I love slab climbing. I feel like I’m in an anonymous group, and that I should have said that in a hushed voice. But, it’s true. I’m one of the few people left in this world who actually loves slab climbing. With the onslaught of huge climbing gyms, massive sport crags, and desperate boulder problems, it seems that slab climbing has become something of the past.
I grew up in a climbing gym with 90% vertical or less than vertical terrain. It was one of the first gyms in the country, and also in an era where most of the climbing in the country barely went past vertical. By default, I learned to stand on my feet well before I learned to climb a roof, and it’s arguable that I still don’t even know how to do that.
I constantly read about the latest V15 or 5.15, and am left speechless and impressed beyond belief. People are pushing the boundaries sooner and further than I ever expected. With fingers of steel and arm power to burn, people are climbing up improbable routes. Unfortunately, it’s rare to hear of the latest and greatest being on a slab. It seems that feet have merely become third and fourth hands clenching on to steep terrain.
I’ve been climbing in Yosemite quite a bit in between my travels this spring, and I always come back to my slab circuits as some of my favorite climbing days. A few days ago I returned with a friend to do a big 30 boulder problem slab circuit (“big” is relative when Alex and Tommy just did the Triple link up). My triceps are still sore, but my smile hasn’t faded. Most of the terrain we covered was moderate, leaving much of the climbing time available for chatter and laughter. But, there are numerous slabs around the Valley that can challenge even the best technical masters.
I got my first dose of difficult Yosemite Slab climbing on Lurking Fear (5.13). I was barely out of high school and climbing El Cap was the only thing on my mind. Knowing I was several years away from attempting to free climb the Nose, I teamed up with Tommy Caldwell to try and free climb the slabilicious route on the left side of El Cap. Steve Schneider had freed all but a pitch or two of Lurking Fear a few years before, leading the way for us psyched kids to get lucky and free climb a new route. Tommy is the modern technical master of Yosemite granite. From offwidths to finger cracks to slabs, if it is possible to free climb, he’ll find a way. Lurking Fear’s cruxes are slabby, edging nightmares. Dime sized finger nail crimps spatter the wall, leaving a head scratching puzzle to solve. I watched Tommy delicately balance from crimp to crimp, his body pressed so close to the wall that his cheeks became pink from grazing the granite. I watched and learned how to trust my feet on improbable edges and conserve as much skin and energy on the barely visible hand holds. Eventually after a month of work, our slab climbing technique became refined enough and we free climbed a new route on El Cap.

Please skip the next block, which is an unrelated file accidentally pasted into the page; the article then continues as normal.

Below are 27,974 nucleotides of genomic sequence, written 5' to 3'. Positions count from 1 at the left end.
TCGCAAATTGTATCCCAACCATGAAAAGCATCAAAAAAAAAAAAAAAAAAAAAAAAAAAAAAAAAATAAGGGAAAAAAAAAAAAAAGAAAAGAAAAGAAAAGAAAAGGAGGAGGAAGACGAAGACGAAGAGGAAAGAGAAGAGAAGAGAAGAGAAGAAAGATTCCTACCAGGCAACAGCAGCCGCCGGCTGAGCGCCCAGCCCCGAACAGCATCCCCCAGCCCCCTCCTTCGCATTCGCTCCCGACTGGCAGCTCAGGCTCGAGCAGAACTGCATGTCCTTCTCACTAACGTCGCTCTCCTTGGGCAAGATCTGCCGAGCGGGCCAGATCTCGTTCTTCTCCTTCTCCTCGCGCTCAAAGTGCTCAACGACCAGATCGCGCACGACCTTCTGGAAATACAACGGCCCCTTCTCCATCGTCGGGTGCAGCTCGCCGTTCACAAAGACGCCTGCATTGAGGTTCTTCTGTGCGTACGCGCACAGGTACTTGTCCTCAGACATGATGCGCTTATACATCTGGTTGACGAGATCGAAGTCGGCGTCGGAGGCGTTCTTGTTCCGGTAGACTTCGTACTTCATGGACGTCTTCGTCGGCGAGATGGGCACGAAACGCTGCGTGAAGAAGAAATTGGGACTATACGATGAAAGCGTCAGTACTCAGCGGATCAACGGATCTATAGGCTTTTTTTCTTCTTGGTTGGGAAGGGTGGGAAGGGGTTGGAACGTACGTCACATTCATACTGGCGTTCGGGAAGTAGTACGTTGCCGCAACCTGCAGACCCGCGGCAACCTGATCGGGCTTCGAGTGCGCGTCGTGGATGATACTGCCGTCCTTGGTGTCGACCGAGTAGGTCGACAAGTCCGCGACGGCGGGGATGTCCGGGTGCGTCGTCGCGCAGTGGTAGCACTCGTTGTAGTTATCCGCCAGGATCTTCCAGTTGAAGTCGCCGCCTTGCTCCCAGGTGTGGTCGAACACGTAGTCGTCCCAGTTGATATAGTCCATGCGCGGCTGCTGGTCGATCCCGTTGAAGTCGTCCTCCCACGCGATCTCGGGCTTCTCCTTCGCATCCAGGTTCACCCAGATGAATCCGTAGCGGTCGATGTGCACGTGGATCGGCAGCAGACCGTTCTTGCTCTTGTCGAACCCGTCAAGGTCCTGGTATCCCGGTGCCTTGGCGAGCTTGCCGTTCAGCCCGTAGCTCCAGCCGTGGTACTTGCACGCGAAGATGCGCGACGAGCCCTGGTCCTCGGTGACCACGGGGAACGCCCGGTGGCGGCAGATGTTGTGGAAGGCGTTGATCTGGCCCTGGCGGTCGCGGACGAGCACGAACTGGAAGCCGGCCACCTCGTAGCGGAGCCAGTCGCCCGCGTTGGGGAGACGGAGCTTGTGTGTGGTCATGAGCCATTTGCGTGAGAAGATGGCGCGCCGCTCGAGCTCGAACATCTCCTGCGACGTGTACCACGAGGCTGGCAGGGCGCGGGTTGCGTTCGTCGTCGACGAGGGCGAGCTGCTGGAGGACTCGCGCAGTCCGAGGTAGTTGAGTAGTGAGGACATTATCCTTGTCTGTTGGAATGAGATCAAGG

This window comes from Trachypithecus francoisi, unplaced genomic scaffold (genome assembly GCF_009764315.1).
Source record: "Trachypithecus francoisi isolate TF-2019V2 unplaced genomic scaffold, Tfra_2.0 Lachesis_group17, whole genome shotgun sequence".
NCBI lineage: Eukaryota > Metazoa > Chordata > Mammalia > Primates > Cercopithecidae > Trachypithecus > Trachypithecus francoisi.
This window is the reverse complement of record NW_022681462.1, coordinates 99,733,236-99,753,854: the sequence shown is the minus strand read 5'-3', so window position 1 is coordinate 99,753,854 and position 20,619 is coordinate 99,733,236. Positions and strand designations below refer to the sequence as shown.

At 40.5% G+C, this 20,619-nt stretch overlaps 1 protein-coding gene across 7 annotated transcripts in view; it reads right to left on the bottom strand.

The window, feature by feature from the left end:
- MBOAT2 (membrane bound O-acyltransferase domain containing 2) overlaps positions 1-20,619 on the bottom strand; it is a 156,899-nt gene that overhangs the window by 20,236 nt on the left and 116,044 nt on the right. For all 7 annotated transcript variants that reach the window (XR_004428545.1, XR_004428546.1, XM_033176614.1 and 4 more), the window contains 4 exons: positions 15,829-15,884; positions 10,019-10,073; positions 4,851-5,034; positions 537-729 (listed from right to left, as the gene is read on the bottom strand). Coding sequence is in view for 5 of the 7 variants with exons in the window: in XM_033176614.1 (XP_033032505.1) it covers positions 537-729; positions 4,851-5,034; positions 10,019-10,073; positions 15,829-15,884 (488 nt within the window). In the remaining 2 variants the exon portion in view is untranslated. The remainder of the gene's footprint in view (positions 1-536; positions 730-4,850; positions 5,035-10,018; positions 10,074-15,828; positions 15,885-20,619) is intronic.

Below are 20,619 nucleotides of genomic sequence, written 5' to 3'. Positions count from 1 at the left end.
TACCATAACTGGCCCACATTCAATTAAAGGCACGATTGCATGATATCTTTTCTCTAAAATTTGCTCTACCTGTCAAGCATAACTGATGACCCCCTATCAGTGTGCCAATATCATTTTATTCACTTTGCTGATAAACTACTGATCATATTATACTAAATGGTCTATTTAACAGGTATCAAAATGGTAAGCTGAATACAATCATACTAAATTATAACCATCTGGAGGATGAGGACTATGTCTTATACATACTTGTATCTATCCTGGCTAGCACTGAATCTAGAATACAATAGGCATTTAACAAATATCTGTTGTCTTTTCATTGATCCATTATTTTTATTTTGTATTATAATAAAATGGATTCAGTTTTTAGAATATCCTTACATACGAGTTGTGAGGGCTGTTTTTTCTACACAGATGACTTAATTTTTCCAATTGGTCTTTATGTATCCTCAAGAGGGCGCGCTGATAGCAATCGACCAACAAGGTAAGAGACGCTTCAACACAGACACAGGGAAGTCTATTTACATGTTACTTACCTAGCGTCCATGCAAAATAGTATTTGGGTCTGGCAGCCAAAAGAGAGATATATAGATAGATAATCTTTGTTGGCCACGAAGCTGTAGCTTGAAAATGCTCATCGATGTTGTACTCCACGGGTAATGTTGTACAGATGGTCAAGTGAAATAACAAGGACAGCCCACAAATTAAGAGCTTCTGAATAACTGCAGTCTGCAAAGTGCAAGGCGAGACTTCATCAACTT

Ever since Lurking Fear, I’ve gravitated towards routes with slabs, and shied away from offwidths or overhanging routes. Throughout Yosemite, there are reminders of pioneers that came before the current generation. The legendary Ron Kauk established many of the hardest technical masterpieces throughout the Valley. Last fall I was fortunate enough to be able to repeat the Kauk Slab in Camp 4. You can read a little about my ascent on my blog and watch the video.
If you love slab climbing, or even have the slightest interest in slab climbing, I encourage you to go out and give it a try. There’s something to be said for the intricate nature of the climbing. Subtle movement, finding balance over the footholds, and working your way delicately up a face. Here are some tips to help you stay psyched on slab climbing and some reasons to love slab climbing!
- Practice just standing on two footholds on a slab. Find the balance between the two holds. Rock back and forth on your feet, transferring your weight from one foot to the other. This will teach you where to aim with each foot movement.
- Keep your hips away from the wall. You want to put as much downward pressure on your feet as possible, keeping your balance over the powerpoint of your toes.
- Use your hands as balance points, don’t try and “pull down” on the slab. If you try and pull from hold to hold, it will impact the balance you have found on your feet, that’s where you want to stay.
- You can slab climb when your tips are trashed from the “real” climbing you’ve done the day before
- If you want to climb anything in Yosemite, chances are there is going to be some slab climbing involved.
- You can carry on a conversation with your friends while slab climbing! No ab muscles required (unlike that silly roof climbing), so you can laugh and climb at the same time!
- You can cover tons of terrain without wearing out your arms: peaks, domes, and walls!